Neil Aggett, the white labor union secretary found dead in a security police cell in Johannesburg Friday, had been detained in what appears to be a major crackdown on the activist wing of South Africa's growing black labor union movement.

Aggett, a 27-year-old doctor, was one of 17 persons closely connected with the activist unions who were detained in a series of security police raids Nov. 27. Many others had their homes and offices searched.

A total of 306 persons active in black labor unions were arrested last year.

Louis le Grange, the minister of police, told Parliament Wednesday that many of the detainees would be brought to court soon in a major trial "involving a very serious matter."

Le Grange said the detained unionists were not being held only because of their labor union activities.

"We detain them because they are directly involved in threatening internal security and especially because they are involved in alleged African National Congress activities," he said.

The African National Congress, biggest of the African nationalist parties, is outlawed in South Africa. It is trying to overthrow white minority rule through guerrilla action by its military arm, Umkhonto Wa Sizwe (Spear of the Nation).

Aggett's friends and colleagues strongly deny that he was a member of the congress and that he was working under cover of the labor movement.

They describe him as a committed labor unionist who gave up full-time practice as a doctor to devote himself to helping the black labor movement.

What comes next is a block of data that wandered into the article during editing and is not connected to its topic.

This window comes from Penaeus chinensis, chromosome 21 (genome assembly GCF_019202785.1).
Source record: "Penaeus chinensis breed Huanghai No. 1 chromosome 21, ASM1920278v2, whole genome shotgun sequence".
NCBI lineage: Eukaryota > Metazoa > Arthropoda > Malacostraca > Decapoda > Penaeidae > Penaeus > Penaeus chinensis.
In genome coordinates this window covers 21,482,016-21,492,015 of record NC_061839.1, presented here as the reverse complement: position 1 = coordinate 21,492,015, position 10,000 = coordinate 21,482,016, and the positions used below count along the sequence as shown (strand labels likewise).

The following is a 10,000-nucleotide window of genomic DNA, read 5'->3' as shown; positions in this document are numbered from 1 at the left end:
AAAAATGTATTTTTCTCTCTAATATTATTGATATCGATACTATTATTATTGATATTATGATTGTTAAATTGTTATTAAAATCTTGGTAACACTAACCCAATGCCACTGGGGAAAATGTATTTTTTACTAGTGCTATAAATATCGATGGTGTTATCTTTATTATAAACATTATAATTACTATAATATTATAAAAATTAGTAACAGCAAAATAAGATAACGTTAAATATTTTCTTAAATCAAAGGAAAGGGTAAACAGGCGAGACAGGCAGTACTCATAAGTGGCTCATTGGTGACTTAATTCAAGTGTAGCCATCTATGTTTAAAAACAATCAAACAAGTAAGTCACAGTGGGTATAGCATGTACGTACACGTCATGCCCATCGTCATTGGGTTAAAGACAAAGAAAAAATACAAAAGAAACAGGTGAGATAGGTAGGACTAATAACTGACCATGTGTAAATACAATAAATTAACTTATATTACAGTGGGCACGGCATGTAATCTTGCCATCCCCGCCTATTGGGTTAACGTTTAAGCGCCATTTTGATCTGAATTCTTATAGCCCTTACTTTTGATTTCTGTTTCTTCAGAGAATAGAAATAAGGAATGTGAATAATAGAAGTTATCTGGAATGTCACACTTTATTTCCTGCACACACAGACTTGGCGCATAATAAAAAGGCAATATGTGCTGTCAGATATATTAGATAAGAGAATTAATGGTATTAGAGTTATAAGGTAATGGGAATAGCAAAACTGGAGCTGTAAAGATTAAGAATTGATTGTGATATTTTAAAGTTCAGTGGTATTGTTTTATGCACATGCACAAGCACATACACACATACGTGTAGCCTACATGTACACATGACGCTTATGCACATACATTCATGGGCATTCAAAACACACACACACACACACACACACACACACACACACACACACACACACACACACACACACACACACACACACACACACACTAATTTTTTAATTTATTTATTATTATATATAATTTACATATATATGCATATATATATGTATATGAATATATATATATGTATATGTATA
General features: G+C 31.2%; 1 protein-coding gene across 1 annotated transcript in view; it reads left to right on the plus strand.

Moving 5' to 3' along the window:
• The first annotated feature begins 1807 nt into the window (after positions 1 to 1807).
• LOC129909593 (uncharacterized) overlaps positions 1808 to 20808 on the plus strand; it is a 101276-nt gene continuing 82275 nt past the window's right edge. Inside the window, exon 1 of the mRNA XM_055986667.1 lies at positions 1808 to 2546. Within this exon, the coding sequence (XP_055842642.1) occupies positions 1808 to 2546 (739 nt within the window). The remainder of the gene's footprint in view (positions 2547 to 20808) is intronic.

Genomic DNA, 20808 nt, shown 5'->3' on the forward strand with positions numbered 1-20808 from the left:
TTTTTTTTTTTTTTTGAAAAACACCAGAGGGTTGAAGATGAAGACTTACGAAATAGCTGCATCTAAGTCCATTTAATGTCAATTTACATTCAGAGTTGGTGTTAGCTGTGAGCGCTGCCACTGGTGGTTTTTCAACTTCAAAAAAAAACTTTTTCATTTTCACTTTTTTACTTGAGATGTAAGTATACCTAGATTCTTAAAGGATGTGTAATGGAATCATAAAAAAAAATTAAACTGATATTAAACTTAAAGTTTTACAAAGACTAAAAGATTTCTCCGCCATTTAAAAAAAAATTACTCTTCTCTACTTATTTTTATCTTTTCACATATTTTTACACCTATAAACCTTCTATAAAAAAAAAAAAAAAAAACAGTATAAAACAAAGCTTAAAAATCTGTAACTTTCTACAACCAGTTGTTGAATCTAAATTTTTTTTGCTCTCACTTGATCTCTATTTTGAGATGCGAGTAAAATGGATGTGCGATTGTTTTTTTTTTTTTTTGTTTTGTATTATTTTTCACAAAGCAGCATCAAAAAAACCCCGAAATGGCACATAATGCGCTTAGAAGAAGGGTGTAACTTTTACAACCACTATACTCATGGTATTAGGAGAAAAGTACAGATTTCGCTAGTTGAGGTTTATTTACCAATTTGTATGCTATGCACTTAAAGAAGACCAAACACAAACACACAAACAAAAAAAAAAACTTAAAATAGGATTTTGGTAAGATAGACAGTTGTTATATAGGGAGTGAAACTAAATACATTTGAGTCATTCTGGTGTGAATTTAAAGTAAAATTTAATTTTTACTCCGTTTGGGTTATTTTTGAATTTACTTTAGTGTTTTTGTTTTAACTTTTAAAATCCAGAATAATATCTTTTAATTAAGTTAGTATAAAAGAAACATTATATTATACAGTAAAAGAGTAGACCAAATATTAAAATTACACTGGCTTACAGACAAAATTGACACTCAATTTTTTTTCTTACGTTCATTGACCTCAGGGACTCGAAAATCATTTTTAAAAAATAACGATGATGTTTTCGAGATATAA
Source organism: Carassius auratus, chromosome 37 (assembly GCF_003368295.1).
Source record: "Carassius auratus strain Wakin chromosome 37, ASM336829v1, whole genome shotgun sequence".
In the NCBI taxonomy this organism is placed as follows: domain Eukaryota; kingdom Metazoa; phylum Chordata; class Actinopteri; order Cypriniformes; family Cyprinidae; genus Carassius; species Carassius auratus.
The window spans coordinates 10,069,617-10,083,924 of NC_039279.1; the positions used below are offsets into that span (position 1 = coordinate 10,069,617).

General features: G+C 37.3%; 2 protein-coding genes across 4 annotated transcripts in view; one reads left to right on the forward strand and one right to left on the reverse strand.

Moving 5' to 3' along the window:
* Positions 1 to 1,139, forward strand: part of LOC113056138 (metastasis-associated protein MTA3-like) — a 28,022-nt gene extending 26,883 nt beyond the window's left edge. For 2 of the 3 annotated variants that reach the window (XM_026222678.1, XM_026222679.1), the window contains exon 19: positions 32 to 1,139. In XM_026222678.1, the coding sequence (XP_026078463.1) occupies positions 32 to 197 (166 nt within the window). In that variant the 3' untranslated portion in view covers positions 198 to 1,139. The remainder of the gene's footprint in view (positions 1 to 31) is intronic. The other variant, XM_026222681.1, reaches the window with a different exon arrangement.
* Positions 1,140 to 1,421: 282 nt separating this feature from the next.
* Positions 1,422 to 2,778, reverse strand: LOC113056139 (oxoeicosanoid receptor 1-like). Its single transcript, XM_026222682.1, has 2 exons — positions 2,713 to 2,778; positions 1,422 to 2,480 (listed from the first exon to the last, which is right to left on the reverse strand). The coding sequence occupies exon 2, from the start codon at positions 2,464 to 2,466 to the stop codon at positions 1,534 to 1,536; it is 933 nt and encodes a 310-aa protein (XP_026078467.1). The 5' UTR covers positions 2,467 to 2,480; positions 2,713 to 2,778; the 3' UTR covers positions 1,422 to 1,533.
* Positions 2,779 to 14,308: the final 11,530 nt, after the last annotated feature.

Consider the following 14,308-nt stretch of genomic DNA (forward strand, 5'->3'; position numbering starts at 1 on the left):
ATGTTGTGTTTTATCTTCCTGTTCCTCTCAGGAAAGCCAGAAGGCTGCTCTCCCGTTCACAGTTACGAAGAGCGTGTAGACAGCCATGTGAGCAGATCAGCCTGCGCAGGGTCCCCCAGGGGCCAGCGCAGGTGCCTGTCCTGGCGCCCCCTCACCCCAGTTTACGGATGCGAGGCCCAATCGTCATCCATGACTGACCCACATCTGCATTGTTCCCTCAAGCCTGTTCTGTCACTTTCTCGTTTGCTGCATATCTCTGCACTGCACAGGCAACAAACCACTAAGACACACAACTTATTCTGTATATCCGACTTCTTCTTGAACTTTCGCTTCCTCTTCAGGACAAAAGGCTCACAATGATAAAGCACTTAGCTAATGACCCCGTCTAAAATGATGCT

Aggett was found hanged in his cell, and the government ruled his death a suicide. Union colleagues and family members have expressed doubt that Aggett would commit suicide, describing him as a very mature and stable person.

He was secretary of one of the biggest black labor organizations, the Food and Canning Workers' Union.

Only in recent years have blacks been allowed to join and form labor unions in South Africa.

Unions are supposed to operate within a circumscribed system, in which they register with the Department of Labor and may strike only if negotiations and arbitration procedures fail.

Most black unions have refused to register, preferring direct negotiations and strike action. This is not illegal, although the government disapproves.

What it dislikes even more are activist unions that, apart from dealing with labor matters, try to gain better living conditions for blacks.

The unions call these efforts "community action." They try to mobilize pressure through employers and other activities, such as organizing consumer boycotts.

Because blacks have no vote and their main political parties are banned, they have been trying to make gains through the one channel open to them--labor unions.

The government now appears to be moving against this.

The canners' union, strongly committed to "community action," is closely linked with two others, the General Workers' Union and the South African Allied Workers' Union.

The security police action appears to be aimed mainly at these three. Both the president of the Allied Workers' Union, Thozamile Gqweta, and the vice president, Sisa Njikelana, were detained for the sixth time Nov. 27, the same day Aggett was arrested. The Allied Workers' Union secretary, Sam Kikane, also was detained that day.